Top comic-book locations: Wakanda, Gotham, Asgard and others

Here are our top 6 favourite fictional locations. These are not necessarily the locations we would want to live in or even visit, just that they make for immersive experiences when we are reading comic-books or watching movies.

Written by Kshitij Rawat | Updated: February 20, 2018 11:13:56 am
comic books top locations Wakanda, the fictional African nation Marvel film Black Panther is based in, is one of the reasons the film is so successful.

There is something about fictional worlds that we want to lose ourselves into them. Think Middle-earth, Hogwarts, Westeros, Narnia, the Star Wars galaxy, Valhalla and so on. When we are watching a movie or reading a book that is set in a made-up world, we vicariously travel there and far away, if only mentally and not in body, from the tame world we live in. Wakanda, the fictional African nation Marvel film Black Panther is based in, is one of the reasons the film is so successful. A futuristic city built by using almost alien technology (Wakanda evolved in isolation, so their technology is quite different from the rest of the world) is not everybody’s cup of tea, but the visuals have been lapped up by most moviegoers if box office numbers are any indication.

Many of the most famous superheroes are based in cities or countries that do not exist in real-life. When it comes to Marvel Comics, this is relatively rare. Most Marvel superheroes are based in real locations, with some exceptions like Thor’s Asgard and Black Panther’s Wakanda. DC superheroes, though, are mostly from fictional cities that look like modern American cities and sometimes parallel worlds and alien planets are also used. Here are our top 6 favourite fictional locations. These are not necessarily the locations we would want to live in or even visit, just that they make for immersive experiences when we are reading comic-books, graphic novels or watching movies. There is no particular order.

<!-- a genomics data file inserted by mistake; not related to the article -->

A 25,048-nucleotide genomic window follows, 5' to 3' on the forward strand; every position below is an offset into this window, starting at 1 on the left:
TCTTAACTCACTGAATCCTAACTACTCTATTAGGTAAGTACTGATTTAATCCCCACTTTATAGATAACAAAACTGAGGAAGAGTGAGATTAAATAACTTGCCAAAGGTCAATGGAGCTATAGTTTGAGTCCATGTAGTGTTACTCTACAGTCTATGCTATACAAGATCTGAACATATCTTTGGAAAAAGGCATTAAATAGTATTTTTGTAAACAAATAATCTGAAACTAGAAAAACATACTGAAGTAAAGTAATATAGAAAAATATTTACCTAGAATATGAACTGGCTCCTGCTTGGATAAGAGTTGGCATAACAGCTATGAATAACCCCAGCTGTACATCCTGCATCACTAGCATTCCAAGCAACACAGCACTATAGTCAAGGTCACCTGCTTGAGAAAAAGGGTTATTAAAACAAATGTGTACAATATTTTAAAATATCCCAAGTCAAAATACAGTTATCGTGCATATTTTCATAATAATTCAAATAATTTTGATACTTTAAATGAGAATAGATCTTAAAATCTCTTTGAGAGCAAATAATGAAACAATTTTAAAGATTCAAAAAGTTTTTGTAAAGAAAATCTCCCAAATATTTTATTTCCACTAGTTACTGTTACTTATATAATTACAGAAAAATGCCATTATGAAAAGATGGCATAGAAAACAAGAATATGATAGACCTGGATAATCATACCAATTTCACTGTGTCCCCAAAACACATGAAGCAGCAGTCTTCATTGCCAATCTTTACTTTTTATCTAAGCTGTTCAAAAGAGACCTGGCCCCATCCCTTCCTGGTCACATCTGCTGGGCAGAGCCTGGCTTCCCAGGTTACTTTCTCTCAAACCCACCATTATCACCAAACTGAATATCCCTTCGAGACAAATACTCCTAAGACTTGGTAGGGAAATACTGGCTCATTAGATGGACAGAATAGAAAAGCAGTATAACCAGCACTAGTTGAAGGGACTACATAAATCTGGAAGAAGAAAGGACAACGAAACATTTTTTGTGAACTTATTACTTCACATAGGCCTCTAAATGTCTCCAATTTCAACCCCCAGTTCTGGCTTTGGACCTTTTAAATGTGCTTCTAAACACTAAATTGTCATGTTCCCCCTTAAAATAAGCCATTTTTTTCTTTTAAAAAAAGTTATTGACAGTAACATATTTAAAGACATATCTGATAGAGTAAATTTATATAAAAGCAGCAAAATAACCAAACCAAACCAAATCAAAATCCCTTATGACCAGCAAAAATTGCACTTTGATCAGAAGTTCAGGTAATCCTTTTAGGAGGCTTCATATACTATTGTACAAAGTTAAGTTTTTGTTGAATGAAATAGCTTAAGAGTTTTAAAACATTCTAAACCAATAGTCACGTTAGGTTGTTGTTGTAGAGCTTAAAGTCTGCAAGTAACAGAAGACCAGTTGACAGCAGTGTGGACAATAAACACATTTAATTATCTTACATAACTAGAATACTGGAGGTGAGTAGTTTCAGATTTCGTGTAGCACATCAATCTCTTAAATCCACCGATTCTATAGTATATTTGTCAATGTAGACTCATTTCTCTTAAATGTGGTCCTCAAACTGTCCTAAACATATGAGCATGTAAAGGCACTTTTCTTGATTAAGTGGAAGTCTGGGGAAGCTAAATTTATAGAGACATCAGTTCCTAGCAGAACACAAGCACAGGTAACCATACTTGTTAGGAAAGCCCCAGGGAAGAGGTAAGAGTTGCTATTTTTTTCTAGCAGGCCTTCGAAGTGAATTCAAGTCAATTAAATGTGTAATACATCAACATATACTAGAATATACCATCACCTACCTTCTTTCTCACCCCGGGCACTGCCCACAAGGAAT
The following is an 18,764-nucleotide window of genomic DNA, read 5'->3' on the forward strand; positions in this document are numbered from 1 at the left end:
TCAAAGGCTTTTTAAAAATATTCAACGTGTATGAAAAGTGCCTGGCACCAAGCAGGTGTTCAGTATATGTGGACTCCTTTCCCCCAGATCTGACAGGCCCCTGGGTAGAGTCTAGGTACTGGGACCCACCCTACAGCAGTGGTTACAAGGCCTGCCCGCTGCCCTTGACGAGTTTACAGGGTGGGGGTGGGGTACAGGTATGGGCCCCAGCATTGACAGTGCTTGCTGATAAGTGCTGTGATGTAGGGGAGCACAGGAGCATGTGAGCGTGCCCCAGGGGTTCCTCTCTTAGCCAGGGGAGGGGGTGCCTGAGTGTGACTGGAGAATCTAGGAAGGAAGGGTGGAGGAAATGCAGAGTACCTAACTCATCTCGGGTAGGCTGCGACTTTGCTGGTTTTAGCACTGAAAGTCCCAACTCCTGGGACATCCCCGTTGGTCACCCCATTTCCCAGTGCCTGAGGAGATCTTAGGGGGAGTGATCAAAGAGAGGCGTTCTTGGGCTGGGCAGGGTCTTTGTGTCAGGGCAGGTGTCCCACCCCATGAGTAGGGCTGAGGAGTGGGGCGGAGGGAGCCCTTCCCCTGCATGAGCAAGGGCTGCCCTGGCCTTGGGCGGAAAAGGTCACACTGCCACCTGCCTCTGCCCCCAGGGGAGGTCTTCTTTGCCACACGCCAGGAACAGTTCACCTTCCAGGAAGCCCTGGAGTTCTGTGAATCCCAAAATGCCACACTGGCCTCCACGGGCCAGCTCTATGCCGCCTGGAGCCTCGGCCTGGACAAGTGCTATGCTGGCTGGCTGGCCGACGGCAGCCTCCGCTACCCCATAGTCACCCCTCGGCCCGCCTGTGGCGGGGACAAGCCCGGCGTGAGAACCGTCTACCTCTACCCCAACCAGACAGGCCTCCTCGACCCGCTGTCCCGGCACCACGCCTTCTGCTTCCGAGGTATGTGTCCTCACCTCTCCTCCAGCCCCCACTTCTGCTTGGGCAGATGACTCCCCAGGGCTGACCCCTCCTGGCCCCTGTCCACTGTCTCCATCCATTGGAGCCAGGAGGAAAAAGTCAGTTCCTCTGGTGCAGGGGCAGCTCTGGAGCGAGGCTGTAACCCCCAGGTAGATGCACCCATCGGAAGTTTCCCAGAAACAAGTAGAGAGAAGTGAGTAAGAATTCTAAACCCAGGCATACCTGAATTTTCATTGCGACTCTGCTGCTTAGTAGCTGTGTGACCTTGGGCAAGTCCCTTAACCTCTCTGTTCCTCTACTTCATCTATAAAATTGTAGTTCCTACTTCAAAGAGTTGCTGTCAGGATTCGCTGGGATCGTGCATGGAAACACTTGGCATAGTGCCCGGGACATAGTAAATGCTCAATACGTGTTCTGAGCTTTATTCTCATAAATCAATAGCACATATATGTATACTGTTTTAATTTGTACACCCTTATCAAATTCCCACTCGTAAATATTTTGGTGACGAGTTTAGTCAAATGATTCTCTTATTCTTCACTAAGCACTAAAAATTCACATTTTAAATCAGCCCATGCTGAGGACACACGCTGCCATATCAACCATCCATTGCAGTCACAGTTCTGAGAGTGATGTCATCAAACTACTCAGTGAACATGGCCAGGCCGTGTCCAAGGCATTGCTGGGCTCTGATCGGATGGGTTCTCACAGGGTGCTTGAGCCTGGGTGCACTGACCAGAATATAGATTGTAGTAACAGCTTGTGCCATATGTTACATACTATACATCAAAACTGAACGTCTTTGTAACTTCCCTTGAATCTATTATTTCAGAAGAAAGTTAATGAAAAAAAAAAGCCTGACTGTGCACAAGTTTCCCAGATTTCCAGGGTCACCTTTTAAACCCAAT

Wakanda: Let us start from Wakanda. A fictional African nation, Wakanda is hidden from the world and poses as a typical sub-Saharan third-world country. It is ruled by Black Panther, the king and protector who gets the powers of a feline given by Egyptian Goddess Bast. The country’s technology is because of vibranium, the strongest metal known to man and harvested from a meteor that dropped millions of years ago where the country now exists. Wakanda’s technology evolved in isolation and is almost alien to the rest of the world. An American, for example, would be wholly flabbergasted looking at the gadgets and machines.

gotham in the dark knight Gotham as seen in Christopher Nolan’s The Dark Knight.

Gotham: Batman’s city can be pretty much any American city, but it is notable because it is a big, heaving metropolis that is overridden with crime, which is the reason Batman exists. Italian mobsters vie for space with the Caped Crusader’s infamous (or famous, depending on how you look at it) Rogues Gallery of villains like the Joker, Bane, Poison Ivy, and many more. It has been depicted differently in comics and films. Nolan’s The Dark Knight trilogy paints a filthy city with people driven to hopelessness due to crime families like Maroni and Falcone.